Today she didn’t feel like doing any of those things. She was staring at a mote of dust in a beam of light and thinking about the fact that she was almost sure it was her birthday. The uncertainty was like a big, aching creature gripping her heart in its claws. Was she still thirteen, or had she turned fourteen already? Maybe it didn’t matter, but she couldn’t stop thinking about it. You were born at seven o’clock in the evening, Mikhal used to tell her. I remember because I was supposed to be in bed already, but I couldn’t sleep, because I wanted to meet you. No matter what else happened on her birthday, and no matter how their parents tried to push them apart, he was always there at the right time. Even the year she’d been so upset she’d screamed she hated him. Even the year she’d been so afraid of the voices she’d almost forgotten how to talk. Even the year they’d been separated by half a continent, he’d promised, somehow he’d be there, and she had believed him. She still believed him. If he’d ever had the chance, he would have been there.
But by the time that birthday came, Kiera had been in Vanrillion for over a month, and it had been such a mess of terror, confusion, and madness that she’d had no sense of time, no idea what day or date or season it was. By the time she was able to think about such things again, she could only guess at how the months in this dark city corresponded to the ones she was familiar with. There were no seasons in Vanrillion. Even day and night were governed only by the changing colour of the lights. Kiera thought she’d figured it out. But she couldn’t be sure. She couldn’t ever be sure.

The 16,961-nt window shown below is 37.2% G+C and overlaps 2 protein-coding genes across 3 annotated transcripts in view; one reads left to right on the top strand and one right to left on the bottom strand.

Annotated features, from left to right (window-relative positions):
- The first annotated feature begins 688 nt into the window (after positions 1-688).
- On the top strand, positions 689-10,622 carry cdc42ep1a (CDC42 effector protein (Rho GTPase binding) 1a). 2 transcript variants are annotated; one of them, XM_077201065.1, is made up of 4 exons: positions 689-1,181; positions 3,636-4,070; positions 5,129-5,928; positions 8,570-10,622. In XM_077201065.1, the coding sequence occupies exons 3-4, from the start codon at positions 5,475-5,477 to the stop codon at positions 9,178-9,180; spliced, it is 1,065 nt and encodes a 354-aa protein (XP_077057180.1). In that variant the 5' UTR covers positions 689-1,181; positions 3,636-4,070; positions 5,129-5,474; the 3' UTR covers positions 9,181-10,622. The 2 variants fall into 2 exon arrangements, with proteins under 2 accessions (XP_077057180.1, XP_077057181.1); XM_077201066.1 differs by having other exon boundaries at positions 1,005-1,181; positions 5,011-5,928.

Voices from the other side of the grate startled her. She tensed, but she knew she couldn’t be seen from the corridor outside. Some of Barr’s gang? No, it wasn’t anyone she recognised. Their footsteps were loud in a way that made her uneasy. Booted feet, she thought, not the lighter sandals and moccasins worn by most citizens of the Depths. The city guard? But this was an empty sector, away from the patrol routes. The guard didn’t come here except in large numbers, and she could only hear two people…
“I’m not seeing anything.” The voice was waspish with frustration. “If you’re wrong again, Raith…”
“I’m not wrong.”
“We’ve been walking for hours,” snapped the first speaker. “I’m starting to think we’re going in circles.”
“That’s the point.” It sounded like Raith, whoever he was, was running out of patience. “We’re moving in circles as I close in on the reading. If you’d been paying attention, you’d see we’ve been going down a level with each pass.”
“I’ve been paying attention just fine,” replied his bad-tempered companion. Their voices were closer now; they must be right underneath her. “I’m sweating like a pig and there’s nothing but trash down here and I don’t get why you’re so damned determined we’ll find an Arc anywhere in these levels. They’ve been picked clean. I’d be surprised if we even find scrap metal.”
“We’re standing right next to scrap metal, Venash,” Raith snapped back. “You want to start taking that vent apart? Be my guest.”
Kiera shrank back, but Venash’s snort of disdain made it clear that the suggestion hadn’t been a serious one.
“You know what I meant.”
“There’s something down here,” Raith went on insistently. “I’m getting energy spikes every time I look at the readings for these levels. If it’s not an Arc, it’s something else we need to worry about.”
“Oh good,” muttered Venash.
Kiera’s heart was in her mouth. Keepers. They’re Keepers. And there’s an Arc somewhere in this sector? I have to tell Skye. If she can get to it before they do…